Galloping Goose Regional Trail
|Galloping Goose Regional Trail|
A restored train station on the Galloping Goose Trail near the Sooke Potholes.
|Length||55 km (34 mi)|
|Location||British Columbia, Canada|
|Use||Hiking, Running, Cycling, Skateboarding, Horse Riding|
|Trail difficulty||Accessible to Easy|
The Galloping Goose Regional Trail is a 55-kilometre (34 mi) rail trail between Victoria, British Columbia, Canada, and the ghost town of Leechtown, north of Sooke, where it meets the old Sooke Flowline.
The trail is a popular route both for commuting and recreation, including within the urban areas of central Victoria, which it penetrates in part. It is frequented by people walking, running, cycling, skateboarding and (in places) riding horses. It connects up with many other trails and parks in the area.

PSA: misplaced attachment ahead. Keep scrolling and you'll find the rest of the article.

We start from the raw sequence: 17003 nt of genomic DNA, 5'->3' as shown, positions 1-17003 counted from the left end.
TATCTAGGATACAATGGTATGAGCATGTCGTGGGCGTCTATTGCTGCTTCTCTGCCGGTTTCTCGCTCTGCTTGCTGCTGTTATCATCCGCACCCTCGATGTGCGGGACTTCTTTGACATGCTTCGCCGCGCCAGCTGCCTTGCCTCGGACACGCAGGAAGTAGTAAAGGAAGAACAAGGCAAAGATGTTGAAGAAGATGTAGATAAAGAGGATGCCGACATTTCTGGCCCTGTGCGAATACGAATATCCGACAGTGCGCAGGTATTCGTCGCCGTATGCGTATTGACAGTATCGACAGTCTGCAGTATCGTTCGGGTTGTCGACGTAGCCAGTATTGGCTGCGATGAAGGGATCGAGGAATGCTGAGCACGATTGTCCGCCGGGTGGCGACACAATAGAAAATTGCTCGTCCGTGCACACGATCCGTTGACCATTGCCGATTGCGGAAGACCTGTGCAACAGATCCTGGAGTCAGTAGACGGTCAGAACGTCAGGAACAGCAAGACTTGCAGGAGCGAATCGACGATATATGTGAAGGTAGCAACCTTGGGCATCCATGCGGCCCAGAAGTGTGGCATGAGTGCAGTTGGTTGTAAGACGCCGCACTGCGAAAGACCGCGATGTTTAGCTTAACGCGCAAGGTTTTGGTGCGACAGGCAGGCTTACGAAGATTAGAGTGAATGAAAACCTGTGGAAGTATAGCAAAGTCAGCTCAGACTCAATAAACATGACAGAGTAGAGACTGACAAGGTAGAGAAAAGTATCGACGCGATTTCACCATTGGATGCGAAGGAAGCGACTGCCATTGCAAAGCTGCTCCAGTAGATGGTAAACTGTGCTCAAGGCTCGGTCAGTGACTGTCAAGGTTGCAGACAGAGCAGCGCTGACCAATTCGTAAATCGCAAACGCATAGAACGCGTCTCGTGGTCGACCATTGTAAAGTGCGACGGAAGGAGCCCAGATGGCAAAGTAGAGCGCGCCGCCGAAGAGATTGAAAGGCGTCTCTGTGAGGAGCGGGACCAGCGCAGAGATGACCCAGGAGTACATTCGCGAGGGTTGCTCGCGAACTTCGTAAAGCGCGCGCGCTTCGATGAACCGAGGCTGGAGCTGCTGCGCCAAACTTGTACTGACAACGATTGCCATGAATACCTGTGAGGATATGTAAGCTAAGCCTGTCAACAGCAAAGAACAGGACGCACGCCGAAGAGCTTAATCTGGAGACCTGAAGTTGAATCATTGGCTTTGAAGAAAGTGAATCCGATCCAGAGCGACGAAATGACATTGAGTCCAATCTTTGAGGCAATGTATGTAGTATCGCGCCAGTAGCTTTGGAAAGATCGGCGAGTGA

The trail was created in 1987 on the former right-of-way of the Canadian National Railway, and runs through the communities of Sooke, Metchosin, Colwood, Langford, View Royal, Saanich, and Victoria as well as the unincorporated community of East Sooke.
The trail surface is paved from its beginning at the west side of Johnson Street Bridge up to Wale Road, approximately 13 kilometers or one quarter of its total length.
In 1996 two important connecting links were opened. The rebuilt Selkirk Trestle across the Selkirk Water and the Switch Bridge over the Trans-Canada Highway.
The trail was named after the local gas-powered passenger car (No. 15813) that ran on the line from 1922 to 1931.
Although maps show Leechtown as being the end of the trail, this area is now part of the Greater Victoria water supply. In 2010 a warning sign and locked gate greet hikers at the end of the trail.
- Capital Regional District's Regional Trails Brochure
- "Galloping Goose Regional Trail". Capital Regional District. Retrieved 2011-03-16.
- Galloping Goose Web-Site
- Explore Vancouver Island
- 55 km Galloping Goose Regional Ttrail
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